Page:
Thursday, November 13, 2008

HMG questioned on pesticides

The new and more stringent rules on the use of pesticides, which have cleared the second reading in the Environmental Committee in the Toy Parliament in Brussels/Strasbourg are causing a certain amount of worry among farmers in this country and people concerned with the use of what is called effectively pesticides in the prevention of diseases in the developing world, particularly Africa (and yes, it is time I wrote a proper summary of the subject).

On November 11 Lord Willoughby de Broke asked HMG:
whether they support the European Commission’s proposals for further regulation of the use of pesticides in the European Union, which are currently being considered by the European Parliament.
As it happens, HMG is not greatly in favour of the new rules but there is precious little it can do about the matter, as the new regulations come under qualified majority voting. With the post-Amsterdam rules on that, it has become virtually impossible to create a blocking minority.

To be fair, Lord Hunt of Kings Heath, responding for the government, came as close as he could to grinding his teeth with impotent fury:
My Lords, the Government generally welcome the European Commission’s proposed thematic strategy for the sustainable use of pesticides but are concerned that any strengthening of the already strict authorisations regime for pesticides should be justified, science-based and proportionate. We are particularly concerned about the possible impact of the proposed marketing regulation in the absence of a detailed impact assessment from the European Commission.
Lord Willoughby then suggested a most moderate measure though it is not clear whether HMG can achieve even this:
Will the Government use their best endeavours to ask the Council of Ministers and the Commission to set up an expert working group to examine, as he says, the scientific risk-based proposals and to carry out an impact assessment in respect of agriculture, horticulture and consumers in the EU?
Subsequent questions and replies made it clear that there is no scientific evidence underpinning the new regulations, which seem to respond to a purely emotional attitude. Nor is it precisely clear whether supermarkets will be able to import goods from countries that do not have the same regulations in force (anyone outside the EU). Of course, this may well become another way for the EU to control developing countries if they want to do such outrageous things as use domestic spraying for the prevention of malaria.

There was a characteristically silly question from the Lib-Dim benches:
Can he tell us whether the vote of the committee of the European Union in favour of banning certain chemicals will have an impact on human health, or will reduce the productivity of arable crops? In other words, are we going to have a second Irish potato famine without copper sulphate sprays and so on, or are there going to be increased cases of cancer among certain people in the community?
Since we are talking about pesticides already in use, it is safe to say as Sir Colin Berry, Emeritus Professor of Pathology at Queen Mary College, University of London said in a press release from the International Policy Network (IPN):
The costs of implementing this legislation will be high – crop yields will fall, food prices will rise, more land will have to be farmed and fewer habitats conserved. But it is hard to imagine what the benefits will be.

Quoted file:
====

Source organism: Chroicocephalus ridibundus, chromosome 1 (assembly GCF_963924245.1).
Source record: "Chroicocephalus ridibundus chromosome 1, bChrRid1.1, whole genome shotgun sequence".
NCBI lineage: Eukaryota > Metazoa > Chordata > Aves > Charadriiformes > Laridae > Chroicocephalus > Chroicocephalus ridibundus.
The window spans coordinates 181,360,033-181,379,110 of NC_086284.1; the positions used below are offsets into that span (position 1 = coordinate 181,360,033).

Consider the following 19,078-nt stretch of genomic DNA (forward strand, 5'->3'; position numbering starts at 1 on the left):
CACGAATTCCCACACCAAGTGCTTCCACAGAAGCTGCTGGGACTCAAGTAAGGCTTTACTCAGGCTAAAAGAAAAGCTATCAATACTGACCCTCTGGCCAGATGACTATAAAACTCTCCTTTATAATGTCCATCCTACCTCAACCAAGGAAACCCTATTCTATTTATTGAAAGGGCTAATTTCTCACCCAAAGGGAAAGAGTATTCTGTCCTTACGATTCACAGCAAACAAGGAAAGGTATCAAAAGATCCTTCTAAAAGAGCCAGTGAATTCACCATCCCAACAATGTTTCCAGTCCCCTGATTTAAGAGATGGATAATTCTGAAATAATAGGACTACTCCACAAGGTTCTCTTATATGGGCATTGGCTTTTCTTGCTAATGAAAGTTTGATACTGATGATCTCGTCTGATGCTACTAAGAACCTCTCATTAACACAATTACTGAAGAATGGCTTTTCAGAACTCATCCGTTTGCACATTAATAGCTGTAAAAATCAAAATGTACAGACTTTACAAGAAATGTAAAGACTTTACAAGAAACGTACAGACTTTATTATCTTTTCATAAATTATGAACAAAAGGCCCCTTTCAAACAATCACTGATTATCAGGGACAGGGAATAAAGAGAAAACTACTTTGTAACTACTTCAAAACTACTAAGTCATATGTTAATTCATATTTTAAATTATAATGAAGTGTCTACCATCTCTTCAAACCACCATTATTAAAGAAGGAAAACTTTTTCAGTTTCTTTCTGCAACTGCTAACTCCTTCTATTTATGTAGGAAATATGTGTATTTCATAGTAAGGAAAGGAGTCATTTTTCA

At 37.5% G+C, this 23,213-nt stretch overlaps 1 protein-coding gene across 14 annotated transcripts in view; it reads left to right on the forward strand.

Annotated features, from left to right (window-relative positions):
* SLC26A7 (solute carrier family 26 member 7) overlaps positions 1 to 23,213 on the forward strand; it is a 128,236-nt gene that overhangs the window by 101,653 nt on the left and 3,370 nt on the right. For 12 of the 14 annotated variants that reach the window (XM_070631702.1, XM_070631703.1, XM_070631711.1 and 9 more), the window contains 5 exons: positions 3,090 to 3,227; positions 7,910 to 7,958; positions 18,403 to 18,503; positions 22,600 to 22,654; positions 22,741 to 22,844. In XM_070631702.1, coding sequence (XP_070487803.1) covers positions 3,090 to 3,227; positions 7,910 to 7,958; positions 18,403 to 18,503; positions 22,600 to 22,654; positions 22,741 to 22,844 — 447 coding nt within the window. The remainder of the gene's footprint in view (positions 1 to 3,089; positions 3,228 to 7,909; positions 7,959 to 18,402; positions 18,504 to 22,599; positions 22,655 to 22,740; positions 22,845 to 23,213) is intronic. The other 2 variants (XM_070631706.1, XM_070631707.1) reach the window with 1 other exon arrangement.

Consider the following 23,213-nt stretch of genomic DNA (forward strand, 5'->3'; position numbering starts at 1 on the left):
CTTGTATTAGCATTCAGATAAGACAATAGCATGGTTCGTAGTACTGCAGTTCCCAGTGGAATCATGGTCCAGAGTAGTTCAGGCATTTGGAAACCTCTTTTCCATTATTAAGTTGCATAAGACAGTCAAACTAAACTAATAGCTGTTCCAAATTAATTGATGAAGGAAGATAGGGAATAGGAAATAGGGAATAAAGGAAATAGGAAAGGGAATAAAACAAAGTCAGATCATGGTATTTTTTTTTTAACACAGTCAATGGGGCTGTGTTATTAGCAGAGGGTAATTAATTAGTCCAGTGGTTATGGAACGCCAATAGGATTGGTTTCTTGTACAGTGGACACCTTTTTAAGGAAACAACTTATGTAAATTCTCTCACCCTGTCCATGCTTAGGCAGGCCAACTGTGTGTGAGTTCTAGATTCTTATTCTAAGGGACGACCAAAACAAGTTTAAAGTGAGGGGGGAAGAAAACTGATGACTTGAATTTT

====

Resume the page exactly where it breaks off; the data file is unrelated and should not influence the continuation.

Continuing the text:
The idea of chemical-free farming is absurd and dangerous.

This legislation will not improve human health – the European Parliament’s document in support of the legislation is simply an apologia for a position, not a scientific review.
Lord Hunt replied a little more courteously:
My Lords, I hope that it does not come down to that choice because we do not believe that the introduction of the directive as currently proposed will have any direct impact on consumers’ health. As far as the potential impact on production is concerned, my understanding is that the withdrawal of one triazole that is crucial for protection against fungal disease of wheat could result in a loss of yield of up to 30 per cent in cereals. There are other potential losses in the horticultural area, particularly where there is nothing in the pipeline at the moment that could replace those pesticides. That is why we are continuing to press our concerns within Europe on this matter.
Then there is the problem of potential prices rise if there is a decline in production and the possibility of importing becomes questionable at a time when the Commission appears to be waking up to the fact that regulation of fruit and vegetables may not be a good idea for the consumer.

Lord Sewel wanted to know why the Commission has been refusing to produce an impact assessment (as if that were something unusual – after all successive British governments have refused to produce impact assessments on our membership of the EU), to which Lord King replied in a fairly measured way:
I suspect it is a genuflection to greenness without scientific evidence.
So there we are. Another far-reaching piece of legislation coming from the European Union. As it is a Directive it will go to Parliament though, possibly, only as a Statutory Instrument and, in any case, our own representatives have no right to throw it out. It will badly hurt food production in this country, it will put up prices for consumers, it will, possibly, sanction the importation of food that is grown under less stringent rules and it will, as a side-effect, prevent the production of badly needed chemical tools against devastating diseases in Africa. Success all round, I’d say.


Anonymous said...

Did you mean Toy Parliament? There is surely a limit on the ability of the Tory's to control the EU "Parliament".

Helen said...

Aargh, sorry. Stealth edit to follow.

James O. said...
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